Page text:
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Prof. Sara Fuchs received her doctoral diploma, as did the others in her class, from the Hebrew University of Jerusalem. But her final oral presentation was at the Weizmann Institute – in those days given before an audience of family, friends, peers and outside examiners – and she recalls it with emotion: After the Feinberg dean had ceremoniously deemed her worthy of a doctorate, Fuchs’ father, an observant Jew, was moved to stand and repeat the “Shehekhianu” – the prayer for new beginnings.
Fuchs had married her high school sweetheart while completing her M.Sc. degree in chemistry and physics at the Hebrew University, but they moved to Rehovot when she began her doctoral studies at Weizmann under Prof. Michael Sela. There, she dove into research on synthetic antigens. Sela, she recalls, had a single room with a table in the middle that served as office and lab. Fuchs spent many hours there; and while completing her doctorate she also managed to give birth to two of her three children.
The family then traveled abroad for the first time, and Sara conducted postdoctoral research in the lab of Prof. Christian Anfinsen at the National Institutes of Health. (In 1972, he received the Nobel Prize in Chemistry.)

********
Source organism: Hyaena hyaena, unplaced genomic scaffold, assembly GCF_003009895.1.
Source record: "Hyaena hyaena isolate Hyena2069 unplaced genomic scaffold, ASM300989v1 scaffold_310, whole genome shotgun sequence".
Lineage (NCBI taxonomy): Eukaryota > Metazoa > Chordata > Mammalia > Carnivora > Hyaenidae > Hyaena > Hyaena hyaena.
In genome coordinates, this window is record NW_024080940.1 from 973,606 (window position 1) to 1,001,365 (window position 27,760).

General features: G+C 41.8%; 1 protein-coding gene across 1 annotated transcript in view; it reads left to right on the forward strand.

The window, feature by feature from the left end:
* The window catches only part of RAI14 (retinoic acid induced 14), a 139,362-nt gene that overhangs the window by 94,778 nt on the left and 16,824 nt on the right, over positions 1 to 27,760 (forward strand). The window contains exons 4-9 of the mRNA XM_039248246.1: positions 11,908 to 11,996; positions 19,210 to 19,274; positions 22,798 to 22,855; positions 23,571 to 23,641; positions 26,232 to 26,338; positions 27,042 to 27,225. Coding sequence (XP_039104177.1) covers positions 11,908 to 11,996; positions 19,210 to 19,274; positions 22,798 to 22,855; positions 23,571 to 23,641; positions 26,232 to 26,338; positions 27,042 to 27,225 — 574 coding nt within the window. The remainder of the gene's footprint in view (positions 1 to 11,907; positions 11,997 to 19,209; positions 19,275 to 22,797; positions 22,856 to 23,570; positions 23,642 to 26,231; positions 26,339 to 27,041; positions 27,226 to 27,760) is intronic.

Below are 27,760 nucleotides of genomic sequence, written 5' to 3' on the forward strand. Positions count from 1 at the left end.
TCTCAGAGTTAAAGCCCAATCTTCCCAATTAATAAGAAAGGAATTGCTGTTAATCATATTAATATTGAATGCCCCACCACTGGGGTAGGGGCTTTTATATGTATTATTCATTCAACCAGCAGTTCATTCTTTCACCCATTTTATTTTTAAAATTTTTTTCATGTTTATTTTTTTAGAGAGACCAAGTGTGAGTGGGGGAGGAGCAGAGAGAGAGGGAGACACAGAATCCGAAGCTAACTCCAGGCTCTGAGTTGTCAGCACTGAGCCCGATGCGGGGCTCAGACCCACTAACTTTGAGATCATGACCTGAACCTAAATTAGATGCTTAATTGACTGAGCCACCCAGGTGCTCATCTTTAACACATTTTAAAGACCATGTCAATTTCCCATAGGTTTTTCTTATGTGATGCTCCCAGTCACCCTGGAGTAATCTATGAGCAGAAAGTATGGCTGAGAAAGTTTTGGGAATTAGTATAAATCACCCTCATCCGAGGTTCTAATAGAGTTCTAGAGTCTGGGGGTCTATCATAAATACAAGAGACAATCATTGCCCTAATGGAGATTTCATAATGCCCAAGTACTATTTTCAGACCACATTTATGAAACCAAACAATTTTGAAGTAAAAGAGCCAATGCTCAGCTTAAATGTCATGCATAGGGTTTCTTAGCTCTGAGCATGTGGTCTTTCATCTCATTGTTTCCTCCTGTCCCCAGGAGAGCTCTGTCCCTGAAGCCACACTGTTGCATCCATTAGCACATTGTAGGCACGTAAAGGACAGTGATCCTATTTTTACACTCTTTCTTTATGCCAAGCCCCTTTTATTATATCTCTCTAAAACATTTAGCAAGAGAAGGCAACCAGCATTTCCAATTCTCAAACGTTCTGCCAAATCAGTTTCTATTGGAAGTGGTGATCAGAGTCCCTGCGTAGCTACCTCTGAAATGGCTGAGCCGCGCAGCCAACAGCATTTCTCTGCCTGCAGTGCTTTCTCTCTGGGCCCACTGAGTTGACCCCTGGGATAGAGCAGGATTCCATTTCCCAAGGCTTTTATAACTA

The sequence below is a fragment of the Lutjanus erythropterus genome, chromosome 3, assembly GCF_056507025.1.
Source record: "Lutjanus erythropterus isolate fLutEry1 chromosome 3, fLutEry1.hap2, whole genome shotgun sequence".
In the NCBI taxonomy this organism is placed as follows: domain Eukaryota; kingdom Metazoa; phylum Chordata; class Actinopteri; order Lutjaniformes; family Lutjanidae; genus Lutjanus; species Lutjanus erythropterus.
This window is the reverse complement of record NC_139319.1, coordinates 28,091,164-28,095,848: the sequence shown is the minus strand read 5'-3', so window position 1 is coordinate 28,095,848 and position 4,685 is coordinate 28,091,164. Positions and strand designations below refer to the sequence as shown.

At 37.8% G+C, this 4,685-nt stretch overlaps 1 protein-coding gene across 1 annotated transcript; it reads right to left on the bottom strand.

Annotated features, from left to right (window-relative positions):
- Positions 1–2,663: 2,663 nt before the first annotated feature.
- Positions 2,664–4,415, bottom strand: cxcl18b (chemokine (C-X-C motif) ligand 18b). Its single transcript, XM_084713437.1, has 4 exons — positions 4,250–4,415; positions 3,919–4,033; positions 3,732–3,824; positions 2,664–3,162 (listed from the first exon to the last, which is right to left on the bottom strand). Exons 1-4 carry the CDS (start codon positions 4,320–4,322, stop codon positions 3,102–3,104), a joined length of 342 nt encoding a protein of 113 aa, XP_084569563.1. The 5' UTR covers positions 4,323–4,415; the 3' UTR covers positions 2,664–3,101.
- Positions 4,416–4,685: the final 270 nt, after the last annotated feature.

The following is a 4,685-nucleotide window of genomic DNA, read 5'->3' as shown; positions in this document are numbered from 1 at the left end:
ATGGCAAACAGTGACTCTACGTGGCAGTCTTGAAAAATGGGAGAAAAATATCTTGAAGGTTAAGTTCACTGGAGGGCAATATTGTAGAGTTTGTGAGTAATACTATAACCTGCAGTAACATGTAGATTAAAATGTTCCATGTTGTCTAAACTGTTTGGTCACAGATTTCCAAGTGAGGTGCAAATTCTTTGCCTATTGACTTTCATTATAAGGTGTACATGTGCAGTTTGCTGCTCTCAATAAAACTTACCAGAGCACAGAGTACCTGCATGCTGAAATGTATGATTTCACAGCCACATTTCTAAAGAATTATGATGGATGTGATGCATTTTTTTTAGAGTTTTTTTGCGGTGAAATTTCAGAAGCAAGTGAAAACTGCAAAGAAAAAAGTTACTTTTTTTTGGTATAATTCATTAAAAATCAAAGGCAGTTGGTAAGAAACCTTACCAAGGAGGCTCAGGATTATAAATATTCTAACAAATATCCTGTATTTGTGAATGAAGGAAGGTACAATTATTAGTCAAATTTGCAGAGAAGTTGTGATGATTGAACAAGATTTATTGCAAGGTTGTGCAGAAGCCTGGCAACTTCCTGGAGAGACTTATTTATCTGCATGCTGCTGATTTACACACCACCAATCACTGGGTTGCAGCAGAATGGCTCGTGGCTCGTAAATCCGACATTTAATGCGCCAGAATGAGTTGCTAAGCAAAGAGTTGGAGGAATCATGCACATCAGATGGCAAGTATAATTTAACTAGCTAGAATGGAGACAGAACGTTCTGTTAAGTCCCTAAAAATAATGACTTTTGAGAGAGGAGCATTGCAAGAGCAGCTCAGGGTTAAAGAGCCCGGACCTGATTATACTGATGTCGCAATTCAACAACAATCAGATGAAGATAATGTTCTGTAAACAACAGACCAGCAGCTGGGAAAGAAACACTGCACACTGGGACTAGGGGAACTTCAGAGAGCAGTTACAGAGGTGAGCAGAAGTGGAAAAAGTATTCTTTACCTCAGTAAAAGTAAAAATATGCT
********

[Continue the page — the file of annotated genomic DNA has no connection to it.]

A few years after returning to Weizmann, Fuchs undertook collaborative research with Prof. Israel Silman that gave direction to the rest of her career. Investigating the enzyme acetylcholinesterase and its receptor, she made the discovery that the cell receptor for the neurotransmitter acetylcholine plays a role in the autoimmune disease myasthenia gravis. Fuchs turned her efforts to deciphering the receptor structure and the nature of and therapy for myasthenia gravis. She also investigated the role played by dopamine receptors in schizophrenia, pointing toward possible diagnostic tests. Though now “retired” and the grandmother of ten, Fuchs continues her research. On her office wall is a framed poster with photos of the many students who have been, she says, a valued part of her Institute career.